Published on The National Law Review (http://www.natlawreview.com)
The California Supreme Court recently clarified a question plaguing many California employers. Last month, the U.S. Court of Appeals for the Ninth Circuit asked the Supreme Court of California to address several unresolved questions concerning the construction of California’s day-of-rest statutes.
California Labor Code Sections 550–558.1 prohibit an employer from “caus[ing] his employees to work more than six days in seven” (§ 552), but do not apply “when the total hours of employment do not exceed 30 hours in any week or six hours in any one day thereof” (§ 556). Two related provisions of the Labor Code ensure day of rest protection for employees. First, “[e]very person employed in any occupation of labor is entitled to one day’s rest therefrom in seven” (§ 551). Second, “[n]o employer of labor shall cause his employees to work more than six days in seven” (§ 552).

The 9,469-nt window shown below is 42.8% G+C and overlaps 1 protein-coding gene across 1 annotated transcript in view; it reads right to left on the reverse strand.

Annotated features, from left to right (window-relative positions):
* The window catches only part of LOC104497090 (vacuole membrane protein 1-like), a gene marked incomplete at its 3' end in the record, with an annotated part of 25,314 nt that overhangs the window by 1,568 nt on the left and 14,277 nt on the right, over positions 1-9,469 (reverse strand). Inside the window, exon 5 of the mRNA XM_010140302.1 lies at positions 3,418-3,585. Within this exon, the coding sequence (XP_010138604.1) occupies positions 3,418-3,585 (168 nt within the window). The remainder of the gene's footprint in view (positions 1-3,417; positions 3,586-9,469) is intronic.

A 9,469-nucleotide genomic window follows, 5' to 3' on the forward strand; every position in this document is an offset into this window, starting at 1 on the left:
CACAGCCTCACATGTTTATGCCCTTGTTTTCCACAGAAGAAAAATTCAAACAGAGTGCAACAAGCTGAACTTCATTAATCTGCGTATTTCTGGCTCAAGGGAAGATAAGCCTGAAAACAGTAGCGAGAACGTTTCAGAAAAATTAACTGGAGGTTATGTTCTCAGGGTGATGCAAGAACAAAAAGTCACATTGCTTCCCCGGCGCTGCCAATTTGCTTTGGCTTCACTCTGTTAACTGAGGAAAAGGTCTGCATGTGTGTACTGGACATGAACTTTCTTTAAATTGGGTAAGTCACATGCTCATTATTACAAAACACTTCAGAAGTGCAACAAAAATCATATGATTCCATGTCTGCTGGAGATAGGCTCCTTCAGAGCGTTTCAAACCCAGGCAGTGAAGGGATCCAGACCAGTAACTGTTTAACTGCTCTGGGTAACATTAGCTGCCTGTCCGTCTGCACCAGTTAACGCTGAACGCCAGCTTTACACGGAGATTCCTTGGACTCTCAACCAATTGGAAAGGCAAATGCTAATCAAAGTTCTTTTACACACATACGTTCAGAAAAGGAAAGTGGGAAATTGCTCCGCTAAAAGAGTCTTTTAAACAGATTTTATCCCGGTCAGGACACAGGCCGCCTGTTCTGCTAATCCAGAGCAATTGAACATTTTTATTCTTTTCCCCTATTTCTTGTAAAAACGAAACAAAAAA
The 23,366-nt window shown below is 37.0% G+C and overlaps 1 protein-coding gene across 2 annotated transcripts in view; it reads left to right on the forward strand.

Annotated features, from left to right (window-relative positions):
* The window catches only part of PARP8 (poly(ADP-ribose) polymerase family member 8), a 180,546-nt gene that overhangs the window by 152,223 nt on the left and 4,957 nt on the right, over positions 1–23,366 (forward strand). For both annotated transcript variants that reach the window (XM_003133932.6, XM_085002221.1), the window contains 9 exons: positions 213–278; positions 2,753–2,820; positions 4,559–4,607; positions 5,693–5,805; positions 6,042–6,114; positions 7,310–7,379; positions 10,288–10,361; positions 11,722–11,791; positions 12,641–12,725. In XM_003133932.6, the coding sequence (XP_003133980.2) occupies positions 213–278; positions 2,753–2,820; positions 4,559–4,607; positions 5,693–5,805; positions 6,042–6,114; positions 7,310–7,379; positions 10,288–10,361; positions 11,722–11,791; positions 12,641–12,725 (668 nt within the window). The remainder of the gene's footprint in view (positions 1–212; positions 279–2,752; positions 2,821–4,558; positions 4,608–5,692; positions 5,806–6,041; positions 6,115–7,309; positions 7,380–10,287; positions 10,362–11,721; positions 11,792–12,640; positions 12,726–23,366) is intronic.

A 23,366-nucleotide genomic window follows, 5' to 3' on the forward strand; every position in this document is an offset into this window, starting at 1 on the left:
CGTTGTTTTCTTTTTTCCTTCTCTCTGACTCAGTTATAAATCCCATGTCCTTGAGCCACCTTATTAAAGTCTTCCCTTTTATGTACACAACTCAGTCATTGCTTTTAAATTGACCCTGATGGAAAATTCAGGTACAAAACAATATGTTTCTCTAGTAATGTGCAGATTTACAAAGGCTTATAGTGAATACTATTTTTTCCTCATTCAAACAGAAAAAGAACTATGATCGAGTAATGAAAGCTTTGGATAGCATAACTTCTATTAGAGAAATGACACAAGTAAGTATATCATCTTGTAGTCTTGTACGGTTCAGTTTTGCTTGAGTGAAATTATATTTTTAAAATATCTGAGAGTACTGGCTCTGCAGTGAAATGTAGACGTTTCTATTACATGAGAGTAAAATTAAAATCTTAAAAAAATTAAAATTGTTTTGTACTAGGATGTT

In the opinion, the Supreme Court first addressed the question of whether the day of rest required by Labor Code Sections 551 and 552 is calculated by the workweek, or whether it applies on a rolling basis to any seven consecutive days worked.